And special thanks to my friend Tom Rauch who talked me into allowing him to digitize the data and produce a product that ultimately led to my job at Weather Underground.


Christopher C. Burt
Weather Historian

P.S. I will be away on a business trip next week, so my next blog will not be posted until sometime in early March.

Extreme Weather

Updated: 7:20 AM GMT on February 26, 2012

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Overview of the European Cold Wave a Snowfall During February 2012

By: weatherhistorian, 11:19 PM GMT on February 17, 2012

Overview of the European Cold Wave a Snowfall During February 2012

The great European cold wave of February 2012 has finally begun to loosen its grip the past couple of days as temperatures have risen above freezing across most of the continent. The cold wave was the sharpest since 1991 or 1987 depending upon what source you use. Below are some of the event’s highlights.

The Cold Temperatures

As of February 17 the death toll from the cold wave has topped 650 with most of the cold-related fatalities occurring in the Ukraine and Russia. However, the only all-time cold record set at any specific location was a reading of -33.8°C at Astrakhan in Russia (located on the north shore of the Caspian Sea) on February 9th (previous record was -33.0°C in February 1954). Most of the temperatures reported were far short of their all-time records. The coldest unofficial temperature reported was -49.7°F (-45.4°C) at an undisclosed and uninhabited valley in Switzerland by a RAWS (remote automated weather site) and the coldest officially measured was a -45.0°F (-42.8°C) reading in Sweden.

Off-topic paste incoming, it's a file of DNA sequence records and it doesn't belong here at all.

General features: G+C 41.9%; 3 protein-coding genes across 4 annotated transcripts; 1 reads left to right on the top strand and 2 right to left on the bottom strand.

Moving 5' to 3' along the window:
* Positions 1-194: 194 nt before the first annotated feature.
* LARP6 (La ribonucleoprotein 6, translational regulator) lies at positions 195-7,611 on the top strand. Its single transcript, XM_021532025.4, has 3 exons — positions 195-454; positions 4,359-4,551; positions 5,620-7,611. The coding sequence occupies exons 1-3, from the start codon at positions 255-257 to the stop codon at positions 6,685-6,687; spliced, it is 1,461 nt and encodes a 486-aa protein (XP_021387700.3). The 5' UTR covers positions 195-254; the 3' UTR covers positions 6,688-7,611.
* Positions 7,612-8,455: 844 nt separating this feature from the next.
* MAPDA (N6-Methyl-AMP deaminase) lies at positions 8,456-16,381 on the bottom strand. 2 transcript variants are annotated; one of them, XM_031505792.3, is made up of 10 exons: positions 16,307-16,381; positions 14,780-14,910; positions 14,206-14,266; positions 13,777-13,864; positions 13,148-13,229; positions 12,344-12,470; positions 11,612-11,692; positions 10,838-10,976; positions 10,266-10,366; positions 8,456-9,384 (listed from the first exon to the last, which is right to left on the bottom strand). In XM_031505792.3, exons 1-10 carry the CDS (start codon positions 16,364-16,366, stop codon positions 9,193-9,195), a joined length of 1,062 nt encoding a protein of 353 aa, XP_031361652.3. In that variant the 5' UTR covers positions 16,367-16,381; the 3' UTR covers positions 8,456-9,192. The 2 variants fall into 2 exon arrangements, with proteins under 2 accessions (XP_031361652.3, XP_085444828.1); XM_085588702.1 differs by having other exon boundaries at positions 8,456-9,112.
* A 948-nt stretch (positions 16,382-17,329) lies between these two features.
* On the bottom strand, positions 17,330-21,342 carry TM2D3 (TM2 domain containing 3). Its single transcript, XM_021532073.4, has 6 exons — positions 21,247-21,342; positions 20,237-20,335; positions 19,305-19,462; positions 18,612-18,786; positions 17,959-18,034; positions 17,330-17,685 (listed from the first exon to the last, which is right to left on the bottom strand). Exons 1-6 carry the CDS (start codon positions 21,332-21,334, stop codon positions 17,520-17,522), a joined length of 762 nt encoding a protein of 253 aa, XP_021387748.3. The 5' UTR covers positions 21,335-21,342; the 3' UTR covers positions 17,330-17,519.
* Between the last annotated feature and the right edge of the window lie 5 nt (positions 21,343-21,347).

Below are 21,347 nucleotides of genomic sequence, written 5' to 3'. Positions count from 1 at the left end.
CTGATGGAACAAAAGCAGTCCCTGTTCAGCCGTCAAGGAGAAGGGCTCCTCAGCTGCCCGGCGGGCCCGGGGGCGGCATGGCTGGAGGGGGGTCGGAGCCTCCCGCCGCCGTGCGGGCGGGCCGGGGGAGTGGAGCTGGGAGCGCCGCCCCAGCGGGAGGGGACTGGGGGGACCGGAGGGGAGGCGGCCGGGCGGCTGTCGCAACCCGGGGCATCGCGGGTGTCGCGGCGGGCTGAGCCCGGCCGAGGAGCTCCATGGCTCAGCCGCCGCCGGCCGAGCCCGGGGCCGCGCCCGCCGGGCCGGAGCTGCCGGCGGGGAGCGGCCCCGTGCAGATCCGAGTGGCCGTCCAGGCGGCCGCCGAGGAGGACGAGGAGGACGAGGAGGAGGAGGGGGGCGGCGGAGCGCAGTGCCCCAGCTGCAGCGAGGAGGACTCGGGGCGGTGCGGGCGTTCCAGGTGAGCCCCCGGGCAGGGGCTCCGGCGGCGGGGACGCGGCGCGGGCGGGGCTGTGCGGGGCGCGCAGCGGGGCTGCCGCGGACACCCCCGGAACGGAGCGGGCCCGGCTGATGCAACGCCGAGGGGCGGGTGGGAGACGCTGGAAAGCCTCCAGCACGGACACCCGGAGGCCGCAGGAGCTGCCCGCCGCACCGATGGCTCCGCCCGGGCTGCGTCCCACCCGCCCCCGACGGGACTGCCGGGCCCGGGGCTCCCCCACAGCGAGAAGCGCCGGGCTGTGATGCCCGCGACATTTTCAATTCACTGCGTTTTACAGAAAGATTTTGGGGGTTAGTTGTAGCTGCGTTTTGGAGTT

Below is a table of the coldest temperatures officially recorded in each country during so far this February. The last columns of figures are the all-time national cold records for each country in C°:



Temperatures averaged 10-20°F below normal for almost two weeks across most of Europe with the exception the U.K., Spain, Portugal and Greece. Below is an example of departure from normal temperatures (in C°) for one of the coldest mornings, that of February 4th.:



A map of the temperature departure from normal on the morning of February 4th. These departures were more or less maintained for almost a two-week period across most of Europe. The cold wave did not quite reach the British Isles or Iberian Peninsula. From Meteo France.

The persistence of the cold was no that unusual for a mid-winter cold wave in Europe but was nevertheless shocking to most residents since it has been at least 20 years since the last cold wave of this magnitude has occurred. In Brussels, Belgium the temperature stayed below freezing for 14 consecutive days, close to the record 17 such set in the brutal cold wave of January 1941. Bucharest, Romania finally warmed up above freezing on February 16th for the first time since January 24th (the average high temperature for this period of time is 37°F/3°C) The Danube River has frozen over trapping commercial vessels in their ports or at anchor costing shipping companies millions of dollars in losses.